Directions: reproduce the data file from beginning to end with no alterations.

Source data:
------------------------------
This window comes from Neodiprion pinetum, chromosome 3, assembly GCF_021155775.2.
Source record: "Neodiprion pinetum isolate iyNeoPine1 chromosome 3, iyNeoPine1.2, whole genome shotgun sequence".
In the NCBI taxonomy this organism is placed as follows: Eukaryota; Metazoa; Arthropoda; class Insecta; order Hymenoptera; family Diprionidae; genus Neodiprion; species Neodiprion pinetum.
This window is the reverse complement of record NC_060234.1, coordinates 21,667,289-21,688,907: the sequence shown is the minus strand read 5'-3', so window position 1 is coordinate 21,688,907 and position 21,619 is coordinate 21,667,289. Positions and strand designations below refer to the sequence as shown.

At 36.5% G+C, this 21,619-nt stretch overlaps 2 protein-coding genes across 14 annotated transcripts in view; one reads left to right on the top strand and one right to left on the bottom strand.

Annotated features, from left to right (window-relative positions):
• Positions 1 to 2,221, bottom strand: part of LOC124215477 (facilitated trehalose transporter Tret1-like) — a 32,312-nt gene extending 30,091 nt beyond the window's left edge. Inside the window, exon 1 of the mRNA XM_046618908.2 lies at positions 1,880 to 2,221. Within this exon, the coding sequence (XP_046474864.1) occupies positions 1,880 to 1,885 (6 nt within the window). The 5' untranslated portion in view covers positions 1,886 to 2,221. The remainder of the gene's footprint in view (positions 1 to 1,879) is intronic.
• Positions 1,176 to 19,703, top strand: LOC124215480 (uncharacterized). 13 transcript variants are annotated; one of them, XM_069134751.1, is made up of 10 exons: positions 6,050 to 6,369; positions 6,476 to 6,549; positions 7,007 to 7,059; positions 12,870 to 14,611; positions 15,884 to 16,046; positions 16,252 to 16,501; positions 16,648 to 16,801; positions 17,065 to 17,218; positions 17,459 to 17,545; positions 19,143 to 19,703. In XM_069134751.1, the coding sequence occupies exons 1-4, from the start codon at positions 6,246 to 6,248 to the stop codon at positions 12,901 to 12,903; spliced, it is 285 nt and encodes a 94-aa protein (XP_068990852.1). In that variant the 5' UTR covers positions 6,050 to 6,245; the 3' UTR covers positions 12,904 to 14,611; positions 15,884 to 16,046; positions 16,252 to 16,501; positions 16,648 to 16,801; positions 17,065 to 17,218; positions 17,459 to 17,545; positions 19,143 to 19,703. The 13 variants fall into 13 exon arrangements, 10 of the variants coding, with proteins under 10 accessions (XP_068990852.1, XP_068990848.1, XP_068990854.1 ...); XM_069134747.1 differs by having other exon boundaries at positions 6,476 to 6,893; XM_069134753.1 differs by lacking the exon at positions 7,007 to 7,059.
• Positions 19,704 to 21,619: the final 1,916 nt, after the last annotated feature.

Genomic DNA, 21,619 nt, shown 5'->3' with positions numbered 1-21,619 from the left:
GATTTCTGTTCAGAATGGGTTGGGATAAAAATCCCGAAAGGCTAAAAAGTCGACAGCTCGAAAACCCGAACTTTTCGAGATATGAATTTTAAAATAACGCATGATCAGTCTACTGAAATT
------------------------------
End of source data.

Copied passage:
This window comes from Neodiprion pinetum, chromosome 3, assembly GCF_021155775.2.
Source record: "Neodiprion pinetum isolate iyNeoPine1 chromosome 3, iyNeoPine1.2, whole genome shotgun sequence".
In the NCBI taxonomy this organism is placed as follows: Eukaryota; Metazoa; Arthropoda; class Insecta; order Hymenoptera; family Diprionidae; genus Neodiprion; species Neodiprion pinetum.
This window is the reverse complement of record NC_060234.1, coordinates 21,667,289-21,688,907: the sequence shown is the minus strand read 5'-3', so window position 1 is coordinate 21,688,907 and position 21,619 is coordinate 21,667,289. Positions and strand designations below refer to the sequence as shown.

At 36.5% G+C, this 21,619-nt stretch overlaps 2 protein-coding genes across 14 annotated transcripts in view; one reads left to right on the top strand and one right to left on the bottom strand.

Annotated features, from left to right (window-relative positions):
• Positions 1 to 2,221, bottom strand: part of LOC124215477 (facilitated trehalose transporter Tret1-like) — a 32,312-nt gene extending 30,091 nt beyond the window's left edge. Inside the window, exon 1 of the mRNA XM_046618908.2 lies at positions 1,880 to 2,221. Within this exon, the coding sequence (XP_046474864.1) occupies positions 1,880 to 1,885 (6 nt within the window). The 5' untranslated portion in view covers positions 1,886 to 2,221. The remainder of the gene's footprint in view (positions 1 to 1,879) is intronic.
• Positions 1,176 to 19,703, top strand: LOC124215480 (uncharacterized). 13 transcript variants are annotated; one of them, XM_069134751.1, is made up of 10 exons: positions 6,050 to 6,369; positions 6,476 to 6,549; positions 7,007 to 7,059; positions 12,870 to 14,611; positions 15,884 to 16,046; positions 16,252 to 16,501; positions 16,648 to 16,801; positions 17,065 to 17,218; positions 17,459 to 17,545; positions 19,143 to 19,703. In XM_069134751.1, the coding sequence occupies exons 1-4, from the start codon at positions 6,246 to 6,248 to the stop codon at positions 12,901 to 12,903; spliced, it is 285 nt and encodes a 94-aa protein (XP_068990852.1). In that variant the 5' UTR covers positions 6,050 to 6,245; the 3' UTR covers positions 12,904 to 14,611; positions 15,884 to 16,046; positions 16,252 to 16,501; positions 16,648 to 16,801; positions 17,065 to 17,218; positions 17,459 to 17,545; positions 19,143 to 19,703. The 13 variants fall into 13 exon arrangements, 10 of the variants coding, with proteins under 10 accessions (XP_068990852.1, XP_068990848.1, XP_068990854.1 ...); XM_069134747.1 differs by having other exon boundaries at positions 6,476 to 6,893; XM_069134753.1 differs by lacking the exon at positions 7,007 to 7,059.
• Positions 19,704 to 21,619: the final 1,916 nt, after the last annotated feature.

Genomic DNA, 21,619 nt, shown 5'->3' with positions numbered 1-21,619 from the left:
GATTTCTGTTCAGAATGGGTTGGGATAAAAATCCCGAAAGGCTAAAAAGTCGACAGCTCGAAAACCCGAACTTTTCGAGATATGAATTTTAAAATAACGCATGATCAGTCTACTGAAATT